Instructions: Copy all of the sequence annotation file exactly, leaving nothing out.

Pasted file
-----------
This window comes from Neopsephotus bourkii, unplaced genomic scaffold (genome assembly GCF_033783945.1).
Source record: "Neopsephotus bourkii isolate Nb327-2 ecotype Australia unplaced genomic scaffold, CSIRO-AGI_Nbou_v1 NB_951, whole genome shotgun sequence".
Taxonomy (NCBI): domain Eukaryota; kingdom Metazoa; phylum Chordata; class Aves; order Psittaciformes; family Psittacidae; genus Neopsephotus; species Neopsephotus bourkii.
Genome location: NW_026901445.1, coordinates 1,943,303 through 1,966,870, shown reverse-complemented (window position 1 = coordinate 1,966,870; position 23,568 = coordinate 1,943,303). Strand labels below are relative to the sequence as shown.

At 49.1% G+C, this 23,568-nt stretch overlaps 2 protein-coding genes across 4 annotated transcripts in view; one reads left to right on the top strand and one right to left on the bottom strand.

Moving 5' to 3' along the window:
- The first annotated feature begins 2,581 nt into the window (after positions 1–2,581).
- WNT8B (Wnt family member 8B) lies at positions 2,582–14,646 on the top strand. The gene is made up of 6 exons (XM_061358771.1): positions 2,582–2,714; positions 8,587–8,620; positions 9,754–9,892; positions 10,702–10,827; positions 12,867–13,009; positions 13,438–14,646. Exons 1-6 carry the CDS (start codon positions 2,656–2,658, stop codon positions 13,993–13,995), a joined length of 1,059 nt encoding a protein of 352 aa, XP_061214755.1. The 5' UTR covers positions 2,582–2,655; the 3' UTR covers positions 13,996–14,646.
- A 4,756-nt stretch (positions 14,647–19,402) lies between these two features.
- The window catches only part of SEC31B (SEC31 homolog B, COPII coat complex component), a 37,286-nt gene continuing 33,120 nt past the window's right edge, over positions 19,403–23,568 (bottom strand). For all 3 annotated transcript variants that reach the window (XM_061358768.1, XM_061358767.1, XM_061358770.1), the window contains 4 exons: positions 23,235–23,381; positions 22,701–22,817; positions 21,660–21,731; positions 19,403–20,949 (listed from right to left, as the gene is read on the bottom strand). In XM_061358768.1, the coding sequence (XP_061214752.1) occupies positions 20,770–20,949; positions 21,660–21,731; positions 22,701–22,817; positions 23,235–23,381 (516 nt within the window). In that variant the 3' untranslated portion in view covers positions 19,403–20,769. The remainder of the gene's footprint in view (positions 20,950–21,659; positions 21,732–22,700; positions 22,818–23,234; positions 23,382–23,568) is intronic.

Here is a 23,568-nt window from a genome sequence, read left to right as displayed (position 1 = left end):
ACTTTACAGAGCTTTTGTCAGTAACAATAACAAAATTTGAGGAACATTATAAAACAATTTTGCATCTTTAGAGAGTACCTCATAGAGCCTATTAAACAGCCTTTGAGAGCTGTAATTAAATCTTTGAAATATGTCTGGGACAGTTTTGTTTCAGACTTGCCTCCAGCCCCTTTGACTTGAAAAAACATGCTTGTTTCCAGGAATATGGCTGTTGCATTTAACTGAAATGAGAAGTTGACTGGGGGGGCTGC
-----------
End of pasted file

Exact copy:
This window comes from Neopsephotus bourkii, unplaced genomic scaffold (genome assembly GCF_033783945.1).
Source record: "Neopsephotus bourkii isolate Nb327-2 ecotype Australia unplaced genomic scaffold, CSIRO-AGI_Nbou_v1 NB_951, whole genome shotgun sequence".
Taxonomy (NCBI): domain Eukaryota; kingdom Metazoa; phylum Chordata; class Aves; order Psittaciformes; family Psittacidae; genus Neopsephotus; species Neopsephotus bourkii.
Genome location: NW_026901445.1, coordinates 1,943,303 through 1,966,870, shown reverse-complemented (window position 1 = coordinate 1,966,870; position 23,568 = coordinate 1,943,303). Strand labels below are relative to the sequence as shown.

At 49.1% G+C, this 23,568-nt stretch overlaps 2 protein-coding genes across 4 annotated transcripts in view; one reads left to right on the top strand and one right to left on the bottom strand.

Moving 5' to 3' along the window:
- The first annotated feature begins 2,581 nt into the window (after positions 1–2,581).
- WNT8B (Wnt family member 8B) lies at positions 2,582–14,646 on the top strand. The gene is made up of 6 exons (XM_061358771.1): positions 2,582–2,714; positions 8,587–8,620; positions 9,754–9,892; positions 10,702–10,827; positions 12,867–13,009; positions 13,438–14,646. Exons 1-6 carry the CDS (start codon positions 2,656–2,658, stop codon positions 13,993–13,995), a joined length of 1,059 nt encoding a protein of 352 aa, XP_061214755.1. The 5' UTR covers positions 2,582–2,655; the 3' UTR covers positions 13,996–14,646.
- A 4,756-nt stretch (positions 14,647–19,402) lies between these two features.
- The window catches only part of SEC31B (SEC31 homolog B, COPII coat complex component), a 37,286-nt gene continuing 33,120 nt past the window's right edge, over positions 19,403–23,568 (bottom strand). For all 3 annotated transcript variants that reach the window (XM_061358768.1, XM_061358767.1, XM_061358770.1), the window contains 4 exons: positions 23,235–23,381; positions 22,701–22,817; positions 21,660–21,731; positions 19,403–20,949 (listed from right to left, as the gene is read on the bottom strand). In XM_061358768.1, the coding sequence (XP_061214752.1) occupies positions 20,770–20,949; positions 21,660–21,731; positions 22,701–22,817; positions 23,235–23,381 (516 nt within the window). In that variant the 3' untranslated portion in view covers positions 19,403–20,769. The remainder of the gene's footprint in view (positions 20,950–21,659; positions 21,732–22,700; positions 22,818–23,234; positions 23,382–23,568) is intronic.

Here is a 23,568-nt window from a genome sequence, read left to right as displayed (position 1 = left end):
ACTTTACAGAGCTTTTGTCAGTAACAATAACAAAATTTGAGGAACATTATAAAACAATTTTGCATCTTTAGAGAGTACCTCATAGAGCCTATTAAACAGCCTTTGAGAGCTGTAATTAAATCTTTGAAATATGTCTGGGACAGTTTTGTTTCAGACTTGCCTCCAGCCCCTTTGACTTGAAAAAACATGCTTGTTTCCAGGAATATGGCTGTTGCATTTAACTGAAATGAGAAGTTGACTGGGGGGGCTGC